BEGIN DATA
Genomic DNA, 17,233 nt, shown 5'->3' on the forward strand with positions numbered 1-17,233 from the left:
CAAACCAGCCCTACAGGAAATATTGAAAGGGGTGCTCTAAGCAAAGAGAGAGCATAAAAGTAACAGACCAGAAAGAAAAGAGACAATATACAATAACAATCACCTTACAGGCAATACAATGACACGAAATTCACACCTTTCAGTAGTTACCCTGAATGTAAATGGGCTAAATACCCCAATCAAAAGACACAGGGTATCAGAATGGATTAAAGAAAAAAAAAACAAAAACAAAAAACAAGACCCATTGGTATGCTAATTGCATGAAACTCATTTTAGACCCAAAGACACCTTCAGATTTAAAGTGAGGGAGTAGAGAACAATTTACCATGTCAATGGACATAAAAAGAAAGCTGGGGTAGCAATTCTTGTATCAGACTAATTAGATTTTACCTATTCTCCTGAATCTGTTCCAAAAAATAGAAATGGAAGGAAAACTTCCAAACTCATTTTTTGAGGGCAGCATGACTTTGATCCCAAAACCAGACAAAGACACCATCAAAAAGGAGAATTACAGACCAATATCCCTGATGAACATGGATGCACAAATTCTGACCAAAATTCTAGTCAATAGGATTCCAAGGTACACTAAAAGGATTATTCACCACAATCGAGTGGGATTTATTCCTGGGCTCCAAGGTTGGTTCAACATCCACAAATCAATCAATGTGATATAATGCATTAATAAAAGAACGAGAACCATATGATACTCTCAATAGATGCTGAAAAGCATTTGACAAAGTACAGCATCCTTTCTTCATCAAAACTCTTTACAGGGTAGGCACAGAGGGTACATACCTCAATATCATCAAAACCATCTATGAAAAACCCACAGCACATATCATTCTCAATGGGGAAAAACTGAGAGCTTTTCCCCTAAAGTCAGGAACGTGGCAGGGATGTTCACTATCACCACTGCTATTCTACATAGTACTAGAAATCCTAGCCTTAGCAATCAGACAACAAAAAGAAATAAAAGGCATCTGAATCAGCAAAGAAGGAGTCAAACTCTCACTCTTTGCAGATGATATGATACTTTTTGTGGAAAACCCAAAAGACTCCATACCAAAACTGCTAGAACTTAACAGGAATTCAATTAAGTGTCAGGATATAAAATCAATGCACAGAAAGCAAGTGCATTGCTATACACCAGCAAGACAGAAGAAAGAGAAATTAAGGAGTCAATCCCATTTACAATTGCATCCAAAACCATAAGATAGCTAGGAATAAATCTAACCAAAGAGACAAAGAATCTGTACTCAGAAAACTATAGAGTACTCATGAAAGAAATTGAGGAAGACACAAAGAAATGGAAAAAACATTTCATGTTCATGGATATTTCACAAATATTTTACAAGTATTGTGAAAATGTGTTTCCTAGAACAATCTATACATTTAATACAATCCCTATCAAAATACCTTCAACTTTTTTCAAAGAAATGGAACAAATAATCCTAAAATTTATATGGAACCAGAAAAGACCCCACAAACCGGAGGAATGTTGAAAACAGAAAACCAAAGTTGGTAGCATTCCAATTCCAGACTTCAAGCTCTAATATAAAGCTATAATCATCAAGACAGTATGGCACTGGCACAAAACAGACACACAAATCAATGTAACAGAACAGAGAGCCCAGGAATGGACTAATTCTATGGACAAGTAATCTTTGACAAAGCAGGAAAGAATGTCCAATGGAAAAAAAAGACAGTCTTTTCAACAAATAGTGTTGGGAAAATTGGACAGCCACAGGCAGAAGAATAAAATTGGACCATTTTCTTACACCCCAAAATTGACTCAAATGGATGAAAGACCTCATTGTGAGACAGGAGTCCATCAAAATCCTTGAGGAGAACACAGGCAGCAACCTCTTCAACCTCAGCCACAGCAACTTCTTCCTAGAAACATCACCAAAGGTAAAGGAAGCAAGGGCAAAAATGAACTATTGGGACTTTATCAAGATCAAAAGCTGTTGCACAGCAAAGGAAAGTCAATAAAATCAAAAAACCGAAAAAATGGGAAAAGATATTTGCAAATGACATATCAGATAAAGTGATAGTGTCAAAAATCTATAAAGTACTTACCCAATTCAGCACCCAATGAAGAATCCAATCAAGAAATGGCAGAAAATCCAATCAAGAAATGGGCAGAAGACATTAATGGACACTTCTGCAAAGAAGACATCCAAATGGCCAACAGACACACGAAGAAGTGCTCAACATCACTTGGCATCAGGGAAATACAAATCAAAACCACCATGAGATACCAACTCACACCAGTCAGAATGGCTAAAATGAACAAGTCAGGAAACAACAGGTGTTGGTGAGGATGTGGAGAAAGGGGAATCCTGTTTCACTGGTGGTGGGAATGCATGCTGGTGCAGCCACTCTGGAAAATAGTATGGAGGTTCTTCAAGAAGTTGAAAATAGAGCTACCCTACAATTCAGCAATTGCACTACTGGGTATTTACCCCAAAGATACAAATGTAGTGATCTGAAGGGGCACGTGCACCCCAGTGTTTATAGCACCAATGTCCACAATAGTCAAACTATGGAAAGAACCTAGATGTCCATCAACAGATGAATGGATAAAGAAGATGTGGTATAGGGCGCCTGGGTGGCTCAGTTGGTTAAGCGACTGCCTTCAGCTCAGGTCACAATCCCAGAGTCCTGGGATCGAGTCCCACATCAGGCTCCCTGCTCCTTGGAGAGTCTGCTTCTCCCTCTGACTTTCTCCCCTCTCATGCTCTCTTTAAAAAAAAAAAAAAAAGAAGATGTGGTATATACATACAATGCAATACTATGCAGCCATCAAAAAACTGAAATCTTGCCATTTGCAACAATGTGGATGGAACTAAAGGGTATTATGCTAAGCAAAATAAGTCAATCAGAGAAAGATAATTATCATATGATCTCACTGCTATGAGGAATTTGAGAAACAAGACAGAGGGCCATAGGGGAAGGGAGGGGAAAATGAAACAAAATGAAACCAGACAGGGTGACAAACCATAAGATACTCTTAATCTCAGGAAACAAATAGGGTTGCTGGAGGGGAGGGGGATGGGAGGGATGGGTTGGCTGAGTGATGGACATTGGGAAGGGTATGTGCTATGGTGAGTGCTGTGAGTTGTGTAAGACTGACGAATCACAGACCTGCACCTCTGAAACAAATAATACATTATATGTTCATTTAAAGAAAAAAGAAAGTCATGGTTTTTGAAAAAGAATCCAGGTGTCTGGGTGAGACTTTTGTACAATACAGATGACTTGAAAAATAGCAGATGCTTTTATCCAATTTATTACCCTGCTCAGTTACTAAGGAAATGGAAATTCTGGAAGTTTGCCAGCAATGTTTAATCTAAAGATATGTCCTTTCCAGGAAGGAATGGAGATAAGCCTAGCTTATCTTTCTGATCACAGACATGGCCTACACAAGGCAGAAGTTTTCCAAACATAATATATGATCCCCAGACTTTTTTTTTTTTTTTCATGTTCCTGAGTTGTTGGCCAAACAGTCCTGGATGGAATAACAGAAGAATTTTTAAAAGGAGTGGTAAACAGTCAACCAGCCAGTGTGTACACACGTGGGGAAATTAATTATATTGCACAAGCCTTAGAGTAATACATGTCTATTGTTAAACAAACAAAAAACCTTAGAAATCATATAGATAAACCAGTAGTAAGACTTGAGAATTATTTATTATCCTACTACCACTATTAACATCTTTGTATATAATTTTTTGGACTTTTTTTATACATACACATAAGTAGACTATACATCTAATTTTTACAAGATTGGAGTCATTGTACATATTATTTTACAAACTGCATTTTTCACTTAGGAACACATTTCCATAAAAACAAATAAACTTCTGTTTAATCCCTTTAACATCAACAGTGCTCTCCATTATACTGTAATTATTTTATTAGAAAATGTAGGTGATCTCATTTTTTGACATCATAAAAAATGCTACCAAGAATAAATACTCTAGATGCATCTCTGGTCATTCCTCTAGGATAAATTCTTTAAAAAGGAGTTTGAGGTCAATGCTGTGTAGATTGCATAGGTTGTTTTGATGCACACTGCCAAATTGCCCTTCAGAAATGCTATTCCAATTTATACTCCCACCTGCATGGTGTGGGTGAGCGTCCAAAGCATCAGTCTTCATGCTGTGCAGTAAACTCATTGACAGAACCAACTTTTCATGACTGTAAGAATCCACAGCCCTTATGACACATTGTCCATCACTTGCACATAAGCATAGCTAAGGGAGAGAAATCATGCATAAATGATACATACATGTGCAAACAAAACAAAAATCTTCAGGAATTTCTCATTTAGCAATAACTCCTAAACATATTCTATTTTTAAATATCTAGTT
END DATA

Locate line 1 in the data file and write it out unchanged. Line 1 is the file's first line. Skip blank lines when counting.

Genomic DNA, 17,233 nt, shown 5'->3' on the forward strand with positions numbered 1-17,233 from the left: